Sports stadiums need to get much smarter
How the internet of things could make the spectating experience safer, less stressful and more rewarding
As the UEFA Euro 2016 soccer tournament kicks off in France this week, European governments and security forces are on high alert. As well as the usual risks associated with gatherings of large numbers of people in stadiums, there is a heightened risk of a terrorist attack linked to the ongoing wars in Syria and Iraq.
Technology should be able to mitigate these risks. As the internet of things evolves, there is the potential to use connectivity to create smart stadia. A stadium is basically an extreme building, so the technologies that are being applied to improve safety and security in office blocks and shopping malls could and should also be applied in a sports arena or a concert venue.
There are, of course, already a number of measures in place to guard against terrorism or random acts of violence. But they need to be improved and enhanced. Although some stadia are now deploying walk-through metal detectors, these machines are not that sensitive. The fact that most fans are carrying mobile phones, coins and keys further complicates the effectiveness and efficiency of metal detectors. Many stadia also carry out bag searches and sometimes body searches. But doing these manual procedures properly takes time and they can be rushed as fans get impatient.
Sophisticated sensors and algorithms
Perhaps the most effective way to bolster security would be to apply data analytics. Stadia need to get really smart. They could use connected cameras and sensors, together with edge computing and sophisticated algorithms, to help figure out in real-time which spectators need to be thoroughly searched and which don’t. For example, sensors could detect an individual’s weight and height, while a smart camera could assess their body mass index and what they are wearing. Any anomalies may suggest they are carrying something heavy and need to be searched.
Stadia could also deploy contactless ticket gates that require the spectator to present an NFC-enabled ticket and another form of contactless ID, such as a payment card or a mobile phone. Again, any anomalies may suggest a manual search is required. However, such a system would require sophisticated edge computing and integration with bank or telecoms records.
Once the game has started, connected cameras with image recognition technology could be used to monitor spectator behavior and help evict people throwing objects on to the pitch or trying to incite violence or hatred. If the system were sophisticated enough, stewards could be deployed to diffuse potential trouble before it actually begins.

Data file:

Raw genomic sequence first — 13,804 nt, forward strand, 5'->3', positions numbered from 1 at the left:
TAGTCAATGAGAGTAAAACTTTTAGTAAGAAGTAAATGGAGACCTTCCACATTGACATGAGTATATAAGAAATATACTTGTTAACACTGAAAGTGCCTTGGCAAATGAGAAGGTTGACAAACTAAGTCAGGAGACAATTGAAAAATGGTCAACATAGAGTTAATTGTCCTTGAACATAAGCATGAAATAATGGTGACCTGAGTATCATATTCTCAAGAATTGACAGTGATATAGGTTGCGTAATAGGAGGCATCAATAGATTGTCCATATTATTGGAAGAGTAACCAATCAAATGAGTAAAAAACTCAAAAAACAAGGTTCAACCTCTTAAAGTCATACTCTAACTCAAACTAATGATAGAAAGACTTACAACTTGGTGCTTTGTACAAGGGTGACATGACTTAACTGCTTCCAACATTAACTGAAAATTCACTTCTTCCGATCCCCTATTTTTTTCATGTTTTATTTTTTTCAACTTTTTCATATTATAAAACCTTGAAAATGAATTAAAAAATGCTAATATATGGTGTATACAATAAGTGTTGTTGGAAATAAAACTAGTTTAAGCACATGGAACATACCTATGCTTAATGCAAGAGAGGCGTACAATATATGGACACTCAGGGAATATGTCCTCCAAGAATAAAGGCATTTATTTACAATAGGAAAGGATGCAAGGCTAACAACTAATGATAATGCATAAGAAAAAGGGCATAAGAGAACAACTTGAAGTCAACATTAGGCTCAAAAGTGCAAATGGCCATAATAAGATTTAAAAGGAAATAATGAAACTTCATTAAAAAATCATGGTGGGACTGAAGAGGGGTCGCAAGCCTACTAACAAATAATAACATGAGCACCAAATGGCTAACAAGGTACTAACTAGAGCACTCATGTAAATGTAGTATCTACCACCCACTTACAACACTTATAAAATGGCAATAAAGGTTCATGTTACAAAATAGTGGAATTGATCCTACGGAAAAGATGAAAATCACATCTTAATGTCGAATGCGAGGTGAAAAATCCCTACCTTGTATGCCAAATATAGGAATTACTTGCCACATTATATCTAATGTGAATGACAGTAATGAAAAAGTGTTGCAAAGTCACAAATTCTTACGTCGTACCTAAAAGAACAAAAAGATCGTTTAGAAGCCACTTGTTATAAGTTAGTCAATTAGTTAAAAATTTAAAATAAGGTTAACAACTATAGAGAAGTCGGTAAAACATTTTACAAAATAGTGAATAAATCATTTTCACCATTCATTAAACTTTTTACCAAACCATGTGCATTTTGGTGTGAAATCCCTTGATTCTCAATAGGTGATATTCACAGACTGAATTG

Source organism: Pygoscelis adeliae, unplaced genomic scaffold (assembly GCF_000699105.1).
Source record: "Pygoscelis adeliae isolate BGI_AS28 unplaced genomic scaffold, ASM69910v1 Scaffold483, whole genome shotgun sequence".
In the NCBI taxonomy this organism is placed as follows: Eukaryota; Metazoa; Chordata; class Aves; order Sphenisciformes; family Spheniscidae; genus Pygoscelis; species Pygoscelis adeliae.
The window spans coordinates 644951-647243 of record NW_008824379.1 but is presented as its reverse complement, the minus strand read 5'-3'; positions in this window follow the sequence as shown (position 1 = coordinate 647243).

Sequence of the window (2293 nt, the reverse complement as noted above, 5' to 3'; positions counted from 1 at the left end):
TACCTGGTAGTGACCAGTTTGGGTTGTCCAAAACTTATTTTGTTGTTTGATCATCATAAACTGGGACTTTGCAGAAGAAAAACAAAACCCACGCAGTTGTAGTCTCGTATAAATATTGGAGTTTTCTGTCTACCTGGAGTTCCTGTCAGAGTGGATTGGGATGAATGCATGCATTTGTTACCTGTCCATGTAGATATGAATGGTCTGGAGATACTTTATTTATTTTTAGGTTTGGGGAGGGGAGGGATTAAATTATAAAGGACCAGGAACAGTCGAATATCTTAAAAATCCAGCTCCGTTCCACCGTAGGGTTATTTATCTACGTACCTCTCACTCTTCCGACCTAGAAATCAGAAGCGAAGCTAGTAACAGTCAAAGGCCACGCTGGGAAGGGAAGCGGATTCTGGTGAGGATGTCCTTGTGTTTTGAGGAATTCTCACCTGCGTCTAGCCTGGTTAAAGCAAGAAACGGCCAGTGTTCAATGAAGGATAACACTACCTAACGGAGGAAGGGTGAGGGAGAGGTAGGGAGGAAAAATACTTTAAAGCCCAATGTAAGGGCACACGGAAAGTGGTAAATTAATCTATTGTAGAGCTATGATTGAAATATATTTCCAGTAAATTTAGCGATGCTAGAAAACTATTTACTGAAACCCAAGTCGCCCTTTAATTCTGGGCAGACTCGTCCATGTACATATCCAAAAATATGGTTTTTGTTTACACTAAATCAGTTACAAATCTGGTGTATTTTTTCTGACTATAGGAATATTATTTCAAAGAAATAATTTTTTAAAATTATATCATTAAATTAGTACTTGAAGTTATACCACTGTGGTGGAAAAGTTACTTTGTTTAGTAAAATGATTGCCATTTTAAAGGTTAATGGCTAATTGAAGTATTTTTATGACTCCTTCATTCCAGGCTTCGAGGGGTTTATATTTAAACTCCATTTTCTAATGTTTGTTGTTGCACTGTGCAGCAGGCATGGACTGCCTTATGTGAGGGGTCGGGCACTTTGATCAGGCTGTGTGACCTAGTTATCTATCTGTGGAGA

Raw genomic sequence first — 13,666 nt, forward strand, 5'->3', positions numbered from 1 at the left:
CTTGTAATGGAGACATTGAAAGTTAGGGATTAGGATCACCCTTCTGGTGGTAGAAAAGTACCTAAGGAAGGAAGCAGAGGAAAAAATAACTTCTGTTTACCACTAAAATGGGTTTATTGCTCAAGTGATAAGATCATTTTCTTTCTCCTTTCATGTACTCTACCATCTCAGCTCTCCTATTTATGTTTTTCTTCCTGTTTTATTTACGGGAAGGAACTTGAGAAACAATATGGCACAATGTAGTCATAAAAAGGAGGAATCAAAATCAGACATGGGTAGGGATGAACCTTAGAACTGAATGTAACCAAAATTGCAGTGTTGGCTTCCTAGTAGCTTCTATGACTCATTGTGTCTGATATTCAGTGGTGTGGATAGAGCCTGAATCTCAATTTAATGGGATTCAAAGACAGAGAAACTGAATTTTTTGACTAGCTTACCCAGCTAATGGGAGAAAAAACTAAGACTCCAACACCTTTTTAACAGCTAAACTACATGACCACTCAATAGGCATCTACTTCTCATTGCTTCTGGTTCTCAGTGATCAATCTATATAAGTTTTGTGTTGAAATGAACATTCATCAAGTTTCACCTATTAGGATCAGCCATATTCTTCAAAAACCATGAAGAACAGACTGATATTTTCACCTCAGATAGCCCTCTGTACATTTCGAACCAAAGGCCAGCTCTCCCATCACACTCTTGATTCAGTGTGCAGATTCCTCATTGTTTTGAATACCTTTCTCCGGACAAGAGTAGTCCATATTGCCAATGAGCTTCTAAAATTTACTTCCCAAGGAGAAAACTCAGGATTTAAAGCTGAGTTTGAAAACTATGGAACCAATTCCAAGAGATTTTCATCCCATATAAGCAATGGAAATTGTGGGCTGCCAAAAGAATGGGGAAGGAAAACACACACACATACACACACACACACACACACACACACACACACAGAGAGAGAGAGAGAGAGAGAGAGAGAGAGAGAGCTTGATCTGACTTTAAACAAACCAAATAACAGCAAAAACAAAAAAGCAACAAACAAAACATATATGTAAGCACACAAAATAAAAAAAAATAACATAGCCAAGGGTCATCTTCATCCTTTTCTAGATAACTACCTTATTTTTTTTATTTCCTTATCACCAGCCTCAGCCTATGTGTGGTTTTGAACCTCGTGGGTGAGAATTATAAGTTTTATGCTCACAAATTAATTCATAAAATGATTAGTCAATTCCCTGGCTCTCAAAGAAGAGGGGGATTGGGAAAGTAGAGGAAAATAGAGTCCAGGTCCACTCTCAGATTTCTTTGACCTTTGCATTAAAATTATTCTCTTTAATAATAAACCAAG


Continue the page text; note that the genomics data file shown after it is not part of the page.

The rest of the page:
In the vicinity of the stadium, connected sensors could be used to monitor garbage bins, parking places and other locations where a bomb could be concealed. The same sensors could, of course, also be used to signal when bins are full and when parking spaces are occupied.
Understanding spectator behavior
Beyond the security dimension, there are many mundane ways in which internet of things technologies could make stadia work better. Congestion monitors could track when queues are building at catering kiosks, toilets or ticket gates and direct people to alternative facilities or gates. In the same vein, connected sensors could signal when toilets need cleaning and when vending machines and kiosks need restocking. Sensors could monitor light and temperature levels both to guide pitch maintenance and to determine when floodlights need to come on and how bright they need to be.
Sensors in seats could detect which are occupied and which aren’t, enabling the stadia management to check how many spectators are watching the game and how may are on the move in different phases of the event. The same sensors could also monitor noise and atmosphere levels and map them against events in the game to help sports teams understand which players are popular and which sequences of play should be in the highlights reel. As a reward for their loyalty, season ticket holders could be sent a personalized video after each game capturing the highlights that generated the most excitement in their section of the crowd. Fans that create the right kind of atmosphere could even be rewarded with free tickets for cup-ties and festivals.
In summary, the falling cost of connectivity and sensors, together with advances in machine learning and data analytics, mean that most of the applications described above should be viable, particularly for top sports franchises. Major international events, such as UEFA Euro 2016, should even impose smart stadia standards, paving the way for a much safer and less stressful spectating experience.